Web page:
Fast-forward a little bit. I finally am starting to like what I see in the mirror again. Yeah, my hairline is receding and my hair is thinning a little bit. And maybe the color isn’t my natural color. As I mentioned in the previous blog that I actually care what I wear and I now endeavor to look good.
So, I posited what my next move could be and should be. I am going to carve up the Jello, I’ll see if the Stay Puft Marshamallow Man can get ripped.
Which brings me to my next point and for the most part, I really don’t care if I offend some over-sensitive folks. I am tired of the overweight’s “this is the way I am, deal with it” attitude. This has now led to “fitness shaming.” We all know about “fat shaming.” Trying to get the couch potatoes into the gym and exercising but making them feel bad about themselves in the process. Yeah, that works.
Look, it’s really wrong to make fun of people and make them feel bad about themselves. I was quite disturbed that there are folks out there who want to classify obesity as a disease. It’s not. It really isn’t. Now, I am not stupid to think that there aren’t factors unique to every individual that create what we are. Everyone is different, everyone’s metabolism is different.
So rather than make the obese feel bad about themselves or engage in any form of arm-twisting, I write this blog. I am trying to demonstrate what can be done if you decide to do it.
This “take me for what I am” mentality is bullshit. There are so many reasons to do something about obesity. Vanity is one of the least, but the health risks and concerns are real. If you want to blink out early, keep stuffing your face with donuts and cheeseburgers and don’t exercise. It’s been nice knowing you. Insofar as it is wrong to make fun of people and shame them for being overweight, the opposite is true and this is a disturbing trend that really has pissed me off of late.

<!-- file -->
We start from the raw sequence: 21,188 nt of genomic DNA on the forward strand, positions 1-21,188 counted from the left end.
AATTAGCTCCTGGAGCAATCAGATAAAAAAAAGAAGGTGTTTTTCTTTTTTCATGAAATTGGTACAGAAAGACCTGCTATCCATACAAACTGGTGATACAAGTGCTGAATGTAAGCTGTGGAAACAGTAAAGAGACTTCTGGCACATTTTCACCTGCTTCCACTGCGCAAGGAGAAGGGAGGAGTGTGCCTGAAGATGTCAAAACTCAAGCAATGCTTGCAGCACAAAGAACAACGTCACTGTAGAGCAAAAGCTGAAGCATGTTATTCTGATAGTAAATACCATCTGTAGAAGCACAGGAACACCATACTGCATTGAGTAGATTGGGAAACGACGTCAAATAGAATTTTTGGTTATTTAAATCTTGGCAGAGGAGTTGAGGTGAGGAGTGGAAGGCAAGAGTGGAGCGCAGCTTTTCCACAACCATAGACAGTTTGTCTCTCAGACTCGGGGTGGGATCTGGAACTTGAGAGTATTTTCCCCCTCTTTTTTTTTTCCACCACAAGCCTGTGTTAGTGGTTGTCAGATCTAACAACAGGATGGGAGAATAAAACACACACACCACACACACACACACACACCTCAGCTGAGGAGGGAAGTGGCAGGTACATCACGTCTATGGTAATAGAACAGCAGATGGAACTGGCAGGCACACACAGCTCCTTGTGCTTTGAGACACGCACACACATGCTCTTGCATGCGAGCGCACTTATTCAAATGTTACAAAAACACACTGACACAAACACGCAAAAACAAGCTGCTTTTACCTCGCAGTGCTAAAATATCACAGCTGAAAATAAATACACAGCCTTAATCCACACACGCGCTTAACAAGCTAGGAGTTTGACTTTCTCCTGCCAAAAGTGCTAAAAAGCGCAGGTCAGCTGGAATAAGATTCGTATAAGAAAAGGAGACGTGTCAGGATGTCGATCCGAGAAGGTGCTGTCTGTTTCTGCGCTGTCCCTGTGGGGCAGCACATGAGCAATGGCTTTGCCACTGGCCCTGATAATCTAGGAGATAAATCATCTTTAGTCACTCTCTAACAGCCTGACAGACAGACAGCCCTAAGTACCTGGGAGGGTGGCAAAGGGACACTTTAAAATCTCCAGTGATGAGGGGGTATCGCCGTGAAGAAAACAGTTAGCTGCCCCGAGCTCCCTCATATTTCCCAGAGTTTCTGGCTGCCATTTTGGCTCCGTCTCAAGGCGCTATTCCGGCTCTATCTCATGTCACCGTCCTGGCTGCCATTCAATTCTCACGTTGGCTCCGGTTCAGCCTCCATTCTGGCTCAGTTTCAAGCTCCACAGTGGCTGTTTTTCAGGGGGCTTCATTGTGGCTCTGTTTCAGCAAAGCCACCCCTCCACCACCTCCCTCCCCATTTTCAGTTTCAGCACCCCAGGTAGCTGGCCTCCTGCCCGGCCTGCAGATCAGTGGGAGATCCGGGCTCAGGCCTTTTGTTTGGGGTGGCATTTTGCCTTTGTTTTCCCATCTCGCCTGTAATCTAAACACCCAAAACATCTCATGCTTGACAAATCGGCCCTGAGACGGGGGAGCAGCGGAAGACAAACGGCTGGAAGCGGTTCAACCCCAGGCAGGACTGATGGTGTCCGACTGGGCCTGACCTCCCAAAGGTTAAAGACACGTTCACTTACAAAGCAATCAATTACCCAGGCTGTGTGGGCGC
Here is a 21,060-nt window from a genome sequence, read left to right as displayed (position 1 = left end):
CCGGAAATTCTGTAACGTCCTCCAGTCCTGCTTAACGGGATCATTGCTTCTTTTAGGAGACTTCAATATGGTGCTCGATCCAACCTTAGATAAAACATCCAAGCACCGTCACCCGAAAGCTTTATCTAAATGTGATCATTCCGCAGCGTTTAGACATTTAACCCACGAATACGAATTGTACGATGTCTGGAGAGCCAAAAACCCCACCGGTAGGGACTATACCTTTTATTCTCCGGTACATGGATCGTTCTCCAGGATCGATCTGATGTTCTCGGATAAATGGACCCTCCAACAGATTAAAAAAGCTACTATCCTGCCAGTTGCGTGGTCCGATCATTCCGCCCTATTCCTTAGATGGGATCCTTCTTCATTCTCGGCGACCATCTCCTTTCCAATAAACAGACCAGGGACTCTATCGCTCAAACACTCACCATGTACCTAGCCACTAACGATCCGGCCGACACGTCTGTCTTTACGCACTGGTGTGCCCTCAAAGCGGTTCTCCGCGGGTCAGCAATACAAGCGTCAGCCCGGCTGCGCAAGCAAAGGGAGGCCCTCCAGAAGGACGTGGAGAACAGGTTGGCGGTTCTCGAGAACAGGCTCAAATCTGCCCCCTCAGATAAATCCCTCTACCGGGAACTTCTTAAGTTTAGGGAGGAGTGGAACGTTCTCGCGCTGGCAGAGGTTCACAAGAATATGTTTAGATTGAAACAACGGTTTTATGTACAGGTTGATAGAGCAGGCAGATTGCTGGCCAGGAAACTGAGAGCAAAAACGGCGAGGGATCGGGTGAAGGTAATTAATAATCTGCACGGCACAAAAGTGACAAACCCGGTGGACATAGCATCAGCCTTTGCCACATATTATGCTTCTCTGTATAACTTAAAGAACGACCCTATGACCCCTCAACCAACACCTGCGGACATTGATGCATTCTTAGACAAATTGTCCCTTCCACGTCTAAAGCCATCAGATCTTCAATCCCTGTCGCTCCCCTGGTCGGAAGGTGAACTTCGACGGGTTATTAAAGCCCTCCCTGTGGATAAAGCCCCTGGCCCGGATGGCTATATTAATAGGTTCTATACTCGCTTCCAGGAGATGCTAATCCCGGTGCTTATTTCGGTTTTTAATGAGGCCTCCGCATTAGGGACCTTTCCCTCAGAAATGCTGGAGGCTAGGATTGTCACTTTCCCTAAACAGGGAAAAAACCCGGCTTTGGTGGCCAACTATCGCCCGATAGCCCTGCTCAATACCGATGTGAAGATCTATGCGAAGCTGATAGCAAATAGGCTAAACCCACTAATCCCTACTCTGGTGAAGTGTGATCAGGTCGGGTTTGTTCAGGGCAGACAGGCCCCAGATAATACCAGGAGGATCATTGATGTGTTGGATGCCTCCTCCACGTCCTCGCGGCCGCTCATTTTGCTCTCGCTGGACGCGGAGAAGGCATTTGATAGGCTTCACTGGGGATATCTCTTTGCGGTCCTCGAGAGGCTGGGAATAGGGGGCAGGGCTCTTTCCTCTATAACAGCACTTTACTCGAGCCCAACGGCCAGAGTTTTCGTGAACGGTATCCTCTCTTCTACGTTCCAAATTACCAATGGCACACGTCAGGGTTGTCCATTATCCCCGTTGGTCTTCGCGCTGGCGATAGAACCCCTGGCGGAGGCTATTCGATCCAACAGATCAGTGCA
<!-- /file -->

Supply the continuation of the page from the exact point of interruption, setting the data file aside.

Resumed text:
Fitness shaming is absolutely bat-shit crazy. The thought that a lazy person who has let him or herself go would ridicule someone who is fit or has fought hard to get in shape is appalling to me. I read recently that a woman who had recently given birth had posted great pictures of herself on social media proclaiming she was getting her tummy back. It was suggested in the comments she had used a surrogate, that there was no way she had a flat stomach just four months after giving birth. There is a mom out there with several kids who writes about her regimen and what great shape she is in and folks try to make her feel like she is doing something wrong.
I made excuses for a long time. Ask anyone around me. But, I had fitness envy when I was overweight. I never thought or said that this is the way I am now, take it or leave it. I always thought I wanted to try to lose the weight I just kept making excuse with regard to why I couldn’t try. I didn’t want to stay overweight and I was envious of the people with the flat stomachs or the fit runners zipping through my neighborhood. I watched the P90X and Insanity infomercials and I thought, “yeah, I want to be that.” There is this thing called the Internet – there are no excuses.
Again, I am no dummy. I realize that there are impossible beauty standards perpetuated by the fashion industry and magazines. I am not an advocate of trying to achieve the impossible. But there is a difference between being obese and being fit. One is good and the other isn’t. There is nothing wrong with being “thick” or “curvy.” There is nothing wrong with not having the “warrior” body or carrying a few extra pounds. And, there’s nothing wrong with looking the way I do right now. I’ll be damned if I am made to feel bad about being fit. There is something very wrong with the lazy and unmotivated ripping into those of us who stopped making excuses and found a way.
So, when I rip up this 45-year-old body and drop my body fat down to about 15 percent from the 24 percent I carry today, go ahead and try to tell me it’s unrealistic. Try and tell me I found magic pills from Dr. Oz or that I’m on the juice. Then I’ll hit you in the face with this blog.
This 40-something is better than the poster on the wall. I always was. Only now am I starting to believe that. The only thing I can do is try to be the best me I can be. If that’s not good enough for you…I’m okay with that. I am more than enough. And I am more than most can handle.